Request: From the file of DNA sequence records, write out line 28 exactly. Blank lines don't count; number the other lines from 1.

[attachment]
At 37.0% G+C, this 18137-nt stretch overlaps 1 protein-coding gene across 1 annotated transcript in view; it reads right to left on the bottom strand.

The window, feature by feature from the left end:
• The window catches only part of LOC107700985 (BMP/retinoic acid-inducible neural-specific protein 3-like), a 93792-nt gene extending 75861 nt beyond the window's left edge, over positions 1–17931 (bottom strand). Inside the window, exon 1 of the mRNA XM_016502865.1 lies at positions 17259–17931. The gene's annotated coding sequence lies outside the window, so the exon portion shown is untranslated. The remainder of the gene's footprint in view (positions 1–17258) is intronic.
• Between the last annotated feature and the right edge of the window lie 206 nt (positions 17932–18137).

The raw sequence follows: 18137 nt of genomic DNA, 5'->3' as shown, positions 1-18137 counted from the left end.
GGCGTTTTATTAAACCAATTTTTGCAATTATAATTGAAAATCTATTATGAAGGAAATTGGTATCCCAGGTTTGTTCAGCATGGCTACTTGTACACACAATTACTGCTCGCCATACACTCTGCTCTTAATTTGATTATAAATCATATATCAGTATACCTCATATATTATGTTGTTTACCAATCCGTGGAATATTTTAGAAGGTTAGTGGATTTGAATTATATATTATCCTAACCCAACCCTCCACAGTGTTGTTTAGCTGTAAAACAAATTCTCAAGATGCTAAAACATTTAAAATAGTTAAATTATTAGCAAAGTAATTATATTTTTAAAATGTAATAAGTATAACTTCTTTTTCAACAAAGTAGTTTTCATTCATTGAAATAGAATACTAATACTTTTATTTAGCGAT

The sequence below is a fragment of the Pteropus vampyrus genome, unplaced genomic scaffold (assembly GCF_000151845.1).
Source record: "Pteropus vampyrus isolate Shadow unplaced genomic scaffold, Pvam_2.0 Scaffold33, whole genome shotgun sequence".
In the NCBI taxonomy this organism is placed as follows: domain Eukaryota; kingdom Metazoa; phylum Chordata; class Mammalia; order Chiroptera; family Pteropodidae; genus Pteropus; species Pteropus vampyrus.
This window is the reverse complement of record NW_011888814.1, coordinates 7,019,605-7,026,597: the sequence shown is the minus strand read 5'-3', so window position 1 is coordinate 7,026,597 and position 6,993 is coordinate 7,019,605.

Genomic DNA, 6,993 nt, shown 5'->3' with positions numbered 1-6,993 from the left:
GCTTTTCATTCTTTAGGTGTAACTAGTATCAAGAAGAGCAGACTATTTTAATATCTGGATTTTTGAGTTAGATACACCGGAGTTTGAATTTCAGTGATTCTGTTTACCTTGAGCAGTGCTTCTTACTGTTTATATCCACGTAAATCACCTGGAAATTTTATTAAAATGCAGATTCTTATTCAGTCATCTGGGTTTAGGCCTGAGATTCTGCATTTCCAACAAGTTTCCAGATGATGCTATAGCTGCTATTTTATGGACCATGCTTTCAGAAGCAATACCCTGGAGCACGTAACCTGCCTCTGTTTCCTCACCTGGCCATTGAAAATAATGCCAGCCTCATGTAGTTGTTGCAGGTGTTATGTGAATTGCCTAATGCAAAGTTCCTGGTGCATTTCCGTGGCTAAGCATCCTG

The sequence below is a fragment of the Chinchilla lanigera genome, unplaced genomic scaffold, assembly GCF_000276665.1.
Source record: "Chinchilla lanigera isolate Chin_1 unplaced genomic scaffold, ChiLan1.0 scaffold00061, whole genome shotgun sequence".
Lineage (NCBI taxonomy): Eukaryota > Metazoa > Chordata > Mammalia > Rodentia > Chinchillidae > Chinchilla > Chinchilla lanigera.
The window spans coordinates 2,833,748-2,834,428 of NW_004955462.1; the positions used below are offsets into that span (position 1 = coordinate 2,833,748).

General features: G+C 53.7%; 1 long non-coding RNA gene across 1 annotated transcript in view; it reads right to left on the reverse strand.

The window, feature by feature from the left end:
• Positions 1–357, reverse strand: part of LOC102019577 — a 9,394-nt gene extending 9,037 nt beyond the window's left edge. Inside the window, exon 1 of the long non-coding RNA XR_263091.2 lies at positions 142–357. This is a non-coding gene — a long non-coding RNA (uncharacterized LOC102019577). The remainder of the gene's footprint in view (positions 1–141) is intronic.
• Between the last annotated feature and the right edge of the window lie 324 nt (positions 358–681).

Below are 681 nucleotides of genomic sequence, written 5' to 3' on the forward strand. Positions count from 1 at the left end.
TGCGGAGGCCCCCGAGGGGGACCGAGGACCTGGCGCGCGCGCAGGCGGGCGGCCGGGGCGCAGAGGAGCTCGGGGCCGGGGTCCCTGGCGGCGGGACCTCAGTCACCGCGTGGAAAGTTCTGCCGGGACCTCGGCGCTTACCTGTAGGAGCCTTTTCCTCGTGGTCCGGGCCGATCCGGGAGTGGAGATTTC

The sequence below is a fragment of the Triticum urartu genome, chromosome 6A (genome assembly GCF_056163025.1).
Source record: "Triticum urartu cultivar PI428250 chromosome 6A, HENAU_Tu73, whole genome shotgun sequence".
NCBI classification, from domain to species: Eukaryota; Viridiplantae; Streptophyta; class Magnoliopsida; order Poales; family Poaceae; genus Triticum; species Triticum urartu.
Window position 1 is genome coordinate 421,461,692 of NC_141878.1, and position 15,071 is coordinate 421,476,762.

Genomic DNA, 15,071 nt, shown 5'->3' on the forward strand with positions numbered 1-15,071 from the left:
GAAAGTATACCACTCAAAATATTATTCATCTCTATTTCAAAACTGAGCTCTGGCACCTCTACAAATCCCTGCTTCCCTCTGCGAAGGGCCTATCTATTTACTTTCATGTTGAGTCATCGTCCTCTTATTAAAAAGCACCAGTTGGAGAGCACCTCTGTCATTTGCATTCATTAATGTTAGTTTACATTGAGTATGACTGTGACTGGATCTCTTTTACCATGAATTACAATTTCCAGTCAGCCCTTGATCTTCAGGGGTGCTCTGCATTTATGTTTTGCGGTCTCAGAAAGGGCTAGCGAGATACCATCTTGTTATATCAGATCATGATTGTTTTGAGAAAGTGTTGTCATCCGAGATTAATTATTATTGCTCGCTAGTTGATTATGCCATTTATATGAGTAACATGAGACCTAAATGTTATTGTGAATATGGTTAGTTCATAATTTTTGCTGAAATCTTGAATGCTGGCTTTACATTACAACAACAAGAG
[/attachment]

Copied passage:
GAAAGTATACCACTCAAAATATTATTCATCTCTATTTCAAAACTGAGCTCTGGCACCTCTACAAATCCCTGCTTCCCTCTGCGAAGGGCCTATCTATTTACTTTCATGTTGAGTCATCGTCCTCTTATTAAAAAGCACCAGTTGGAGAGCACCTCTGTCATTTGCATTCATTAATGTTAGTTTACATTGAGTATGACTGTGACTGGATCTCTTTTACCATGAATTACAATTTCCAGTCAGCCCTTGATCTTCAGGGGTGCTCTGCATTTATGTTTTGCGGTCTCAGAAAGGGCTAGCGAGATACCATCTTGTTATATCAGATCATGATTGTTTTGAGAAAGTGTTGTCATCCGAGATTAATTATTATTGCTCGCTAGTTGATTATGCCATTTATATGAGTAACATGAGACCTAAATGTTATTGTGAATATGGTTAGTTCATAATTTTTGCTGAAATCTTGAATGCTGGCTTTACATTACAACAACAAGAG